Restaurant Sat Bains
Nottingham, NG7 2SA
Tel. 0115 986 6566
Food type: Modern British
Nearest train station: Nottingham
Website: Restaurant Sat Bains
There are some restaurants that you have such a perfect experience at that you dare not revisit in case it does not live up to that memory. Restaurant Sat Bains is one of those – a restaurant I had visited nearly 4 years ago for my birthday and had one of those most interesting, thought-provoking meals. I can still remember each and every single dish of that meal which is a testament to how memorable my experience was. This would be my 3rd visit here, having visited once when they held a solitary star. For the complete, experience, we would also be staying in one of the hotel rooms, which are all individually furnished and unique. Nothing beats rolling into bed after a lengthy meal.
The drive up to the restaurant takes you through an industrial estate which is rather unattractive. Energy pylons hang overhead. This is a very unlikely setting for a fine dining restaurant. Yet, the moment you arrive, you are transported into a little tranquil oasis. The property has undergone a bit of development since my last visit. One of the rooms has made way for their new prep kitchen, there is the addition of their developmental kitchen (Nucleus) which doubles up as an exclusive dining room and finally they continue to expand their gardens by growing vegetables on site.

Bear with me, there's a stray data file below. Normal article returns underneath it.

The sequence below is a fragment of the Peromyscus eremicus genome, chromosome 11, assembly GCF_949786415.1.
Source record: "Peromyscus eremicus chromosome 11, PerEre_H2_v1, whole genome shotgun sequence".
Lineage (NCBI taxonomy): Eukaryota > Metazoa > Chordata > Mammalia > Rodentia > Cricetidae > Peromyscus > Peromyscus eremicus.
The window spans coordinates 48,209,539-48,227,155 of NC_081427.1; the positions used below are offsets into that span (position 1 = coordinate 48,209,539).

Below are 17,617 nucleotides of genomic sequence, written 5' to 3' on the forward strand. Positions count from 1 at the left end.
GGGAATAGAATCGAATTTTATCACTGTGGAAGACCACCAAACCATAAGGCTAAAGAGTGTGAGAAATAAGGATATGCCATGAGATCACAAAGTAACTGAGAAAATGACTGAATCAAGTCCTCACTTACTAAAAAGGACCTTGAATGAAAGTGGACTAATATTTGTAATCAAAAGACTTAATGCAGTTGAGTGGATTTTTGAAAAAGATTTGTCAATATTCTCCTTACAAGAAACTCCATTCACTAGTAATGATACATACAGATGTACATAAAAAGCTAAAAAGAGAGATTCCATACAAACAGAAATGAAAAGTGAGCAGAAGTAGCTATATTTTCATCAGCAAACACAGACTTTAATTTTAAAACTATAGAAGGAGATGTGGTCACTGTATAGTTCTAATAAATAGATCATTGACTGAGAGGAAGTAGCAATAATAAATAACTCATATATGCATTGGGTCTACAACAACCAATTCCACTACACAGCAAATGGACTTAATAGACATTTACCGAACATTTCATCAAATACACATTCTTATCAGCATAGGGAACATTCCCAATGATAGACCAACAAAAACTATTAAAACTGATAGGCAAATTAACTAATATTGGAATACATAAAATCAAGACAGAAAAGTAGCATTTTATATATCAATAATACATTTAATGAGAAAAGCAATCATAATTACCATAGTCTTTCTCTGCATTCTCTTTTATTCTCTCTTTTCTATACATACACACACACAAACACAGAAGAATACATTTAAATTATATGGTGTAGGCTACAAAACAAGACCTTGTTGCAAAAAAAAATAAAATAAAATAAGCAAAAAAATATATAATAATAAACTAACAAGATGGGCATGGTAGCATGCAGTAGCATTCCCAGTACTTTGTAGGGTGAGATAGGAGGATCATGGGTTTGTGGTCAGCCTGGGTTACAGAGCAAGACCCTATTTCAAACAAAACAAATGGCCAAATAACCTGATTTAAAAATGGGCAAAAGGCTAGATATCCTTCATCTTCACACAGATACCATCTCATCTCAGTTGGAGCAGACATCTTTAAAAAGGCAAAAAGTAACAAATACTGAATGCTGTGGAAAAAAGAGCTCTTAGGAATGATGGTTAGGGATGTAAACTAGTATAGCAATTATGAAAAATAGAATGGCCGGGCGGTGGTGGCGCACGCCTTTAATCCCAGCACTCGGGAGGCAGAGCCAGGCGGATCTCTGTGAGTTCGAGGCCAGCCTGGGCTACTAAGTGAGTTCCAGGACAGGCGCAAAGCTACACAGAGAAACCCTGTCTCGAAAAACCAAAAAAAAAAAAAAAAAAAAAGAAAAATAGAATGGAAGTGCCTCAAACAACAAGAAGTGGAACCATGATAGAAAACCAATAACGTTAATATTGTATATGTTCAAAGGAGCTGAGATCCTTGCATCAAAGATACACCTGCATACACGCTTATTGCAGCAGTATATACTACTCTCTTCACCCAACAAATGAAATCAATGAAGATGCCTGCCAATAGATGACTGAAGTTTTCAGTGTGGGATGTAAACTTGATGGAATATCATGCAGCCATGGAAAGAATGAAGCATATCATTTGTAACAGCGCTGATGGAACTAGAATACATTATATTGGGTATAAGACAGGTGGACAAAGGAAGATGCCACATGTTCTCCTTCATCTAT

One of my fellow diners used to frequent the restaurant, back when he was living in Nottingham and the restaurant was actually called Hotel Des Clos. Back then the restaurant offered an a la carte menu, with the tasting menu (surprise menu) created spontaneously by the kitchen. By that, what I mean is, they did not actually have a tasting menu so when the customer (on the very rare occasion) ordered the tasting menu, the kitchen would scramble to come up with something. These days, the a la carte menu is gone and there is only a choice of 7-course tasting menu (£85) or a lengthier 10-course menu (£95) which features a few extra dishes. We dined at the Chef’s Table on this visit where the 10-course menu attracts an additional £30 supplement. Sat’s Great British Menu winning dish ‘Ham, Eggs & Peas’ is available as an extra course for a supplement of £15 and cheese is an extra £8. We went for the full monty with all the extras although we opted to skip the wine pairing in favour of a couple of bottles from their excellent wine list.